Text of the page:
Review: DJ Deep returns to Tresor with his first material for the label in five years. "Swamps" starts the release in relaxed mode, with birds chirping over a drawn-out drum track and gurgling bass, while on "Utrecht", he pushes further away from the dance floor with eerie sound scapes and warbling tones. In stark contrast both "Tommy" and "Escape" are fast-paced, tough dance floor tracks that are based on heavy bass drums and punctuated by dramatic synth builds. In between these two differing approaches there's "Demonstration"; with its pitch-bent vocal samples, analogue riffs and robust kicks, it sounds like Deep's take on 90s techno minimalism.
Review: Terrence Dixon's From the Far Future odyssey began 20 years ago when the first album in the series appeared on Tresor. The second, at times more danceable instalment, followed only in 2012, with another eight-year gap until this latest volume. Like its predecessors, this third long player is a hugely impressive affair and will leave the listener in no doubt that Dixon is a master of the techno form. From the brooding ambience of "Lost Communication Procedure" and "Lost In Space" to the gloomy pointillist abstractions of "We Can Rebuild Him" and "Remarkable Warrior" into the more full blooded club techno on the tough "Spectrum of Light" and the atmospheric, ghostly "Program Weight", "Part 3" once again reveals a true visionary at work.
Review: Minimal Violence kick start a three-record series for Tresor called DESTROY ---> [physical] REALITY [psychic] <--- TRUST, which is due to be released over the course of the next 12 months. This first instalment sees Ash Luk and Lida P draw on a myriad of influences: in its original version "Ravebomb" features epic, trance hooks, followed by the high-speed break beats and searing bass of the 'Fire' version. On "Perfect Rendition", the duo slow down the pace to deliver the kind of cut-up breaks meets old school sampling collage that could easily pass for vintage Meat Beat Manifesto, while this first volume concludes with "The Next Screen Is Death", where the duo deliver more breaks, but this time playing out with epic strings.
Review: Roger Semsroth aka Sleeparchive is one of the world's most singular techno artists, focused on creating looped, repetitive tracks that take influence from archetypal minimalists like the Sahko label. On Trust, his latest long player, Semsroth opts for a more visceral approach. The grated drums of "Needle" comes across like Rob Hood at his most intense, while on peak time rollers such as "Concrete" and "Dust", the Berlin producer reveals shades of Jeff Mills during his looped Purposemaker period. "Leave" sees Sleeparchive venture into deeper territories as snappy drums support a melodic progression, but it's only a temporary divergence and on "Fence", he's back to the raw, looped techno that defines most of Trust.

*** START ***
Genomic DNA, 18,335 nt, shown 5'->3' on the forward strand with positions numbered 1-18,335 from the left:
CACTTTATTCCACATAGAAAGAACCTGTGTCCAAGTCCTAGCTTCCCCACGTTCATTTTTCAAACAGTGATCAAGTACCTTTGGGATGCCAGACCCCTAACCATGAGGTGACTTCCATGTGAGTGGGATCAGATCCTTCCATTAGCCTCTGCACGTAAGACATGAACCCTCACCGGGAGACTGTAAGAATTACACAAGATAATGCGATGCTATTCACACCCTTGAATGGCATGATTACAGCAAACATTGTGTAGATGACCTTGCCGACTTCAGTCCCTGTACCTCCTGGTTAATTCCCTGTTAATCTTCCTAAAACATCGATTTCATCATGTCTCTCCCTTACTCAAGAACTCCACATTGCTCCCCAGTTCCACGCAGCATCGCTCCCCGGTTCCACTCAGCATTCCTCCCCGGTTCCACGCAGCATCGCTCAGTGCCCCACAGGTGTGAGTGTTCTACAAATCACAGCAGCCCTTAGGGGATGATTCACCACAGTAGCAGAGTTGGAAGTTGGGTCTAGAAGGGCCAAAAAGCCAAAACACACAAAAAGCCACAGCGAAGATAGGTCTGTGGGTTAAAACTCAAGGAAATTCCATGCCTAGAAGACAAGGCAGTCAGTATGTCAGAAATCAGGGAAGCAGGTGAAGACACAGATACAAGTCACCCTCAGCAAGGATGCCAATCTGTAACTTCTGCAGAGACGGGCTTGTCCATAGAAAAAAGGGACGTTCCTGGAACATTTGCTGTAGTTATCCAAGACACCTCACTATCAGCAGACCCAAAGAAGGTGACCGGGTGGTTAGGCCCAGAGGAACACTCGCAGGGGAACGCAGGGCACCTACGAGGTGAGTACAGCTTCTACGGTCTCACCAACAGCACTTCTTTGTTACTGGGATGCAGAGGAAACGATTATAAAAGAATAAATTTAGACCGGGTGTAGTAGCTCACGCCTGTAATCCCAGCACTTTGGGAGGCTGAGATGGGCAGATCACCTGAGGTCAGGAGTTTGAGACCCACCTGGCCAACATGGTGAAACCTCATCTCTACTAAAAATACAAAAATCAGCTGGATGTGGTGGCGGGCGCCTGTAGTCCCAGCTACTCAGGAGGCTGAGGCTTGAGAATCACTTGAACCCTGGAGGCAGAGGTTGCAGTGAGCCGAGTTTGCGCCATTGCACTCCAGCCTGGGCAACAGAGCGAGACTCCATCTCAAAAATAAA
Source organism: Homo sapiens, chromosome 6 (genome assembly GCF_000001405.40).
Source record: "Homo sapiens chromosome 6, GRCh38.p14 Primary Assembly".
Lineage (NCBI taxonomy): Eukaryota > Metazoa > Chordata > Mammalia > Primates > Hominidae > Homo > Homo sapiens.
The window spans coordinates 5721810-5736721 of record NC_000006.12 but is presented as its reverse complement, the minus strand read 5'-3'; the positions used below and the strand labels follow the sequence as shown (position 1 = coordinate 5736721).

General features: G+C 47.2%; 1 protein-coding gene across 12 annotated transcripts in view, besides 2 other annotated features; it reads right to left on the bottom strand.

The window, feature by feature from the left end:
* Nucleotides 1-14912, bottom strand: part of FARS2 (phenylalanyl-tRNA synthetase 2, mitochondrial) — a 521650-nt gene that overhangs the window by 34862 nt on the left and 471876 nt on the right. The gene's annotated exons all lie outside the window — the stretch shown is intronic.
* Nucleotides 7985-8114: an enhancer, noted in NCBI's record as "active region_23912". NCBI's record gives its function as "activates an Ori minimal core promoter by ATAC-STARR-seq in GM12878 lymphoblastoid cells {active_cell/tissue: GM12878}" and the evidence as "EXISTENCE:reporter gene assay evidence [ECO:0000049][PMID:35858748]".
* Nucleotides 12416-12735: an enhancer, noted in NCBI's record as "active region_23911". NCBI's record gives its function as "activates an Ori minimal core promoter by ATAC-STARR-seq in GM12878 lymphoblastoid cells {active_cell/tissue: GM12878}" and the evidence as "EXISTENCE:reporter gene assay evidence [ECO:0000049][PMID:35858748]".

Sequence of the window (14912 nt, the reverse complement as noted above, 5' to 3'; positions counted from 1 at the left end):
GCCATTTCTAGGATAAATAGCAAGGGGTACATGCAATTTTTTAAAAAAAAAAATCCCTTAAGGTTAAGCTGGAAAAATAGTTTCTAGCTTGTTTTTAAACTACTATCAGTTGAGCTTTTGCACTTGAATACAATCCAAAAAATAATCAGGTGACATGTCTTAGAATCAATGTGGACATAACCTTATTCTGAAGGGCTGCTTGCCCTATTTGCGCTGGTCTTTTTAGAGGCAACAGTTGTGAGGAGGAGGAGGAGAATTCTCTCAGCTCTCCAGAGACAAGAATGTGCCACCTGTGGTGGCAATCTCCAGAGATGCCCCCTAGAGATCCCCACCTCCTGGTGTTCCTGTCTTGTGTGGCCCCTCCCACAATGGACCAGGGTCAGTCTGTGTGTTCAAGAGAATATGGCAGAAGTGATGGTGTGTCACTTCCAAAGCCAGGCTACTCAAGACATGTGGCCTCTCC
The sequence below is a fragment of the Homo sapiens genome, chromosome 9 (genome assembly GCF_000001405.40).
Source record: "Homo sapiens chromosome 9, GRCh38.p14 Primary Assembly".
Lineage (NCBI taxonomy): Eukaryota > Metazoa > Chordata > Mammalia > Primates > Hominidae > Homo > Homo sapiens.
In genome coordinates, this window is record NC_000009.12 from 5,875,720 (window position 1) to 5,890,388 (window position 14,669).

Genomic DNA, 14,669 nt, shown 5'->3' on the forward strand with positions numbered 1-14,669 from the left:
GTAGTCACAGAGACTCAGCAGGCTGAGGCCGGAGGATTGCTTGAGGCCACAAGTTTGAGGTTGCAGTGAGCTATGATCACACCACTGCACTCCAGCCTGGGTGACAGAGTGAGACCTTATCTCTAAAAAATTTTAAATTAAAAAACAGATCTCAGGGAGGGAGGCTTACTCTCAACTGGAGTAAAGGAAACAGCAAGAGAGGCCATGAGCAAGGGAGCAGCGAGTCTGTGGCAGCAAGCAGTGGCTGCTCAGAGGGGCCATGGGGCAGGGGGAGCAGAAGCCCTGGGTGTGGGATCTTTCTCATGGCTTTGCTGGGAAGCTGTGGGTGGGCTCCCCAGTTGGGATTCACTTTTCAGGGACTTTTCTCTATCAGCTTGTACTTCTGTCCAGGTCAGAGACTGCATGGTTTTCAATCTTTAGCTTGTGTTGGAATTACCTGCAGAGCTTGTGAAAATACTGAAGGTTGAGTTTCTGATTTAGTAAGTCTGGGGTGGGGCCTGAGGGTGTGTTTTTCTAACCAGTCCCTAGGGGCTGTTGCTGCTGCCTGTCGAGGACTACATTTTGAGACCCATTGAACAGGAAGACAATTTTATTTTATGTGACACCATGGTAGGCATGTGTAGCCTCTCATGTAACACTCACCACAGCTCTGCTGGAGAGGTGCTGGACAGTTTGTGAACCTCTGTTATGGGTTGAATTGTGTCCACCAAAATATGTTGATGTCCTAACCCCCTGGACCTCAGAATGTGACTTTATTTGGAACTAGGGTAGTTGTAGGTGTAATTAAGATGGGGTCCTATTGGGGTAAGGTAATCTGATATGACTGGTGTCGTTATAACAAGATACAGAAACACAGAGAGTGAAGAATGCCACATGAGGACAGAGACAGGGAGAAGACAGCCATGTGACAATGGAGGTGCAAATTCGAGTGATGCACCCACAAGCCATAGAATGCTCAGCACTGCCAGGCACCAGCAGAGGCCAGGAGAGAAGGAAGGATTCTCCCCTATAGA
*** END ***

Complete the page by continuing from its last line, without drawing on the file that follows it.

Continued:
Review: Existenz is Dave Sumner's third artist album as Function, and it partly ushers in a change in style. While there are echoes of his typical brooding, hypnotic techno on the mysterious, acid-tinged "Nylon Mood" and the heads-down roller, "Golden Dawn" - which features Stefanie Parnow - much of the album comprises a more mellow mood. There's the wonderfully hypnotic 90s ambient of "The Approach" and "Sagittarius A (Right Ascension)", while Function hooks up with vocalist Robert Owens to do deep house on the layered, textured "Growth Cycle". It's without doubt Function's most diverse long player, and ranges from the rickety electro of "Pleasure Discipline" to the dub shanty of "Interdimensional Interference".
Review: It certainly piques anyone's interest when British techno legend James Ruskin releases new material. With an immaculately curated output over the last 20 years, this new addition to an extensive catalogue of works - on established institution Tresor no less - is testament to such. The Siklikal EP demonstrates four careful executions in pure form techno by a true veteran who knows what works on the dancefloor. From the broken body bashing industrial menace of "Nepte", to the hypnotic tunnel vision of "Kn Te 3" and the seething downbeat EBM mutation of "Kn Am 3" - what a way for Tresor to celebrate 25 years in the business with this fine release.
Review: Techno institution Tresor have tapped Pittsburgh veteran Shawn Rudiman for their 311th release. Over his 20 year career, he's released on esteemed imprints such as 7th City, Matrix, Pittsburgh Tracks and Applied Rhythmic Technology (ART) so he's definitely earned his spot here on the Berlin-based label. A stark homage to the recent history of American electronic music, Rudiman pays his respect in a poignant manner. From the moody tension and suspense of "Too Far Gone" calling to mind Landcruising era Carl Craig, bridging the gap between Chicago acid and Florida electro on "Too Far Gone" or the majestic hi-tech soul of first wave Motor City on "Backwards Tomarrows" through to the evocative IDM interludes such as "KNSR" or "Past The Edge" which call to mind the work of Detroit innovators such as John Beltran or Neil Ollivierra - Rudiman proudly wears his influences on his sleeve yet impressively reinterprets them as his own on this fine release.